The “Rapture,” if you believe in such things, is an end-time fairy tale made up by evangelicals that basically says God is going to pull a Thanos, do a snap, and with that, all the good little boys and girls (and men and women) will vanish from earth, having ascended to heaven, and the rest of us will be left behind, shrugging at each other like “Ooops!”
The rapture has happened and young lovers Lindsey (Anna Kendrick) and Ben (John Francis Daley) have indeed been left behind. The rapture is followed by several plagues, like locusts and blood rain, and the anti-christ’s reign. The anti-christ, who prefers to be called The Beast (Craig Robinson), nukes Chicago and Orlando and threatens to do more, and worse. Whatever he asks, you say yes. That’s just how it is now. Unemployment is high and what little you have can be taken at any moment by the flaming rocks falling from the sky, so to get by you’d better do as you’re asked. And just in case Jesus gets any big ideas about coming back to save humanity (again), The Beast has a really big laser for that.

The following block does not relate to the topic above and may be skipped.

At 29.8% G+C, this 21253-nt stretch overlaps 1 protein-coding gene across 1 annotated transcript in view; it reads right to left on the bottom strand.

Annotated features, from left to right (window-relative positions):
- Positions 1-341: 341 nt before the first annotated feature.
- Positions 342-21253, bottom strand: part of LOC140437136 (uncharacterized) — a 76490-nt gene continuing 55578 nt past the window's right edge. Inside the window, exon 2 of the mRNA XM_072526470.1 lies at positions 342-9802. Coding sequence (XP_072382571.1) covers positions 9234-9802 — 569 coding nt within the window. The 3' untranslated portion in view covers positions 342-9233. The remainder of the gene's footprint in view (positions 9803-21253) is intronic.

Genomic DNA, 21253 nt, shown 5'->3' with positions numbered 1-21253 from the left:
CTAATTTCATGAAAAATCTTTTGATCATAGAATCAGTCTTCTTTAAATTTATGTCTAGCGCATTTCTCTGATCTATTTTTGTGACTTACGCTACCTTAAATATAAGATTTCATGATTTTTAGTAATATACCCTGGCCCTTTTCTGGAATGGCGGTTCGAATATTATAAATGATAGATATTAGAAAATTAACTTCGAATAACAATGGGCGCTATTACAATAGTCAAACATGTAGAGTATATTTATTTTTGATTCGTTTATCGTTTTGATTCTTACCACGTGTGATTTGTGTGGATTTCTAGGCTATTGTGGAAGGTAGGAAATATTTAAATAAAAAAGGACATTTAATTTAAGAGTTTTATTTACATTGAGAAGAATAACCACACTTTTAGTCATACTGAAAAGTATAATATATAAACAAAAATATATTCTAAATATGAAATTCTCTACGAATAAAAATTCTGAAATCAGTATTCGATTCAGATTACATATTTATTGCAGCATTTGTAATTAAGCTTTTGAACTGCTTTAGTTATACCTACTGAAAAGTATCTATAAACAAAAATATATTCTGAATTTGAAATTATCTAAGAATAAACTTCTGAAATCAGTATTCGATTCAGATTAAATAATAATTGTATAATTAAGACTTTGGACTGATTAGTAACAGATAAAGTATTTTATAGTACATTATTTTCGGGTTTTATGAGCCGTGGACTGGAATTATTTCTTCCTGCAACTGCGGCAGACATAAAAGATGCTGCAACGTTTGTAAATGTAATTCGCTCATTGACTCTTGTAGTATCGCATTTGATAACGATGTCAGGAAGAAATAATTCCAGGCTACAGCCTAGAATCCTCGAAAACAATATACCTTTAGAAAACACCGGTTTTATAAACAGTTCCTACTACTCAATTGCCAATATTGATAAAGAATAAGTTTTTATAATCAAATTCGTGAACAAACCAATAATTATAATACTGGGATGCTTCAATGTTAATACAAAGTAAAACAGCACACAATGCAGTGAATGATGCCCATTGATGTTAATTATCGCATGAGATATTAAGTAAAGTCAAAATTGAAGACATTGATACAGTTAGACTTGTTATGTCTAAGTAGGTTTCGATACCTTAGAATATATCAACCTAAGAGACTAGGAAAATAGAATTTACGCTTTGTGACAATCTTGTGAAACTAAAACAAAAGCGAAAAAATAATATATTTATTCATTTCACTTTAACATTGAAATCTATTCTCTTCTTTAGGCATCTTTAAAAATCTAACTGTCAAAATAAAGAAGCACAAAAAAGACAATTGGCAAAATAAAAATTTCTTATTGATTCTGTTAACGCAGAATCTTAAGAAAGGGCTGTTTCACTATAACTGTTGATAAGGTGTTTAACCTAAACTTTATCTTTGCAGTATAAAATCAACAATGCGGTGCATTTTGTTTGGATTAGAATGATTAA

Anyway, when Lindsey and Ben’s dreams of owning a sandwich cart are crushed, literally, by one of those big flaming rocks, so they have to go to work with Ben’s dad (Rob Corddry), who works for The Beast. Which is how The Beast lays eyes on Lindsey, and decides to take her for himself. This situation suits neither Lindsey nor Ben, so they hatch a plan to rid the Earth of The Beast. One little catch: you can’t kill The Beast, or he comes back as Satan. So the plan involves trapping him, subduing him, and caging him…for one thousand years. It’s a great plan. What could go wrong?
Is this a good movie? It is not. If you like any of the talent involved, you might eke out a few laughs, but you won’t be proud of yourself for it. You have to be smart to pull of satire, and this movie is very, very dumb. It’s crass where it should be incisive, crass where it should be biting, crass where it should be crafty. You get the idea. It’s stoner r-rated raunch and I’m pretty sure the world could live without it.